To avoid the fee, banks must sell at least $5 million in loans to Freddie per year or service at least $25 million in loans.
Assessing this unaffordable fee will force many community banks to sell their servicing portfolios and terminate their relationship with Freddie, ICBA says in a letter to the GSE and the Federal Housing Finance Agency.
It will also limit access to mortgage credit in those communities, which is inconsistent with Freddies statutory purpose. And it is contrary to FHFAs goal to ensure fair and impartial access to GSE products and services.
These thresholds are sending a message to the mortgage industry that Freddie Mac only wants to do business with the largest lenders, the ICBA letter says.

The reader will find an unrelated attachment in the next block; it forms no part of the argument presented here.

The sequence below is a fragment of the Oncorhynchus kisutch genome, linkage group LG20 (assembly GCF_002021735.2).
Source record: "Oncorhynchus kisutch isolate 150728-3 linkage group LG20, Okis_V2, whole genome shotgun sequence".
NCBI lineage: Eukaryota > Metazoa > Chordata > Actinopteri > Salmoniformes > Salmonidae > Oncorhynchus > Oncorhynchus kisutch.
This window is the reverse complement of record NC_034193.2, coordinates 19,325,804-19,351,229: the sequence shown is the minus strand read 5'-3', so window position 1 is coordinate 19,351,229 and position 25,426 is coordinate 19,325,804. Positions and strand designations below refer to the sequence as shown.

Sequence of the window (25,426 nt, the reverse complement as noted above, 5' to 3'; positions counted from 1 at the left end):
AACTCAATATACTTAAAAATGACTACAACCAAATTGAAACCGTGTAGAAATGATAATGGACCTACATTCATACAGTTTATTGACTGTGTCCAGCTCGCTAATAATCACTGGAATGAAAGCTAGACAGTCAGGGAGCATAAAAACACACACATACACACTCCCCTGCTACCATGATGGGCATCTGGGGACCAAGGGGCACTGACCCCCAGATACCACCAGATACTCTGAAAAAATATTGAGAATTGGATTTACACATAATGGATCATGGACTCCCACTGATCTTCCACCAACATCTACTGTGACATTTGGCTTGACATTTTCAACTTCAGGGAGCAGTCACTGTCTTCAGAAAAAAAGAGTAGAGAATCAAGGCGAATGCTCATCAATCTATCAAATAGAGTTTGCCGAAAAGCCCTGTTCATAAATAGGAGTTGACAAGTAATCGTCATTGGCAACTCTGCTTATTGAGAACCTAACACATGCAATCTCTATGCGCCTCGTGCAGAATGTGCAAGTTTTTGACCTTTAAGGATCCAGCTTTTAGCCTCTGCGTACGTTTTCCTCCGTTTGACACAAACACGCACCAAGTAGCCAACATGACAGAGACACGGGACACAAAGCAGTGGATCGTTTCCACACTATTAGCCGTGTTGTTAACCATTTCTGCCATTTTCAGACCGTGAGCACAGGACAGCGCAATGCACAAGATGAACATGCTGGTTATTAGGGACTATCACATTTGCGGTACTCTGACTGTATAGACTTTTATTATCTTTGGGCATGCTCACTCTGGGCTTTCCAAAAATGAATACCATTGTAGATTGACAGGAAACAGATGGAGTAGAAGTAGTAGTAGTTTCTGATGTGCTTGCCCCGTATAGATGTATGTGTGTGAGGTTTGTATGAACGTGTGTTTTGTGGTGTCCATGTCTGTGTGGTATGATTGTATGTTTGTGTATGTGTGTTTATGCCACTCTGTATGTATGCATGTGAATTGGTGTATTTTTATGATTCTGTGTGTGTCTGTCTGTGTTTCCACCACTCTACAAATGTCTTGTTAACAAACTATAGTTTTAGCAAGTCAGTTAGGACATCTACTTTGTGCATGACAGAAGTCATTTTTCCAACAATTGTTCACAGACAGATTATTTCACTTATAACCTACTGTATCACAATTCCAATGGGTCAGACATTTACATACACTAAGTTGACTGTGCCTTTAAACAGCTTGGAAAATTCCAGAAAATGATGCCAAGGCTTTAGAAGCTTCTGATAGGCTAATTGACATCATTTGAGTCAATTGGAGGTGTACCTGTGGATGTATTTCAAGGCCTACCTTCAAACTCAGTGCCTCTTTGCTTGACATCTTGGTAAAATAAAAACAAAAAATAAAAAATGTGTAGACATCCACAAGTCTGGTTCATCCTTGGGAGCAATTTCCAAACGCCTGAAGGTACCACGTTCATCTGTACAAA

In a separate letter, ABA warns that a new fee will have a devastating impact on many community banks ability to remain Freddie Mac seller/servicers.
In addition, it runs counter to FHFAs policies, which requires Fannie Mae and Freddie Mac to avoid any unwarranted policies or practices that favor large institutions to the disadvantage of smaller institutions, ABA says.
“Given the important role played by the Enterprises in providing the bulk of secondary market access for lenders of all sizes during this nascent housing recovery, it is imperative that this fee be reconsidered before its harmful effects can diminish the presence of community banks in the mortgage market, said ABA senior vice president Bob Davis.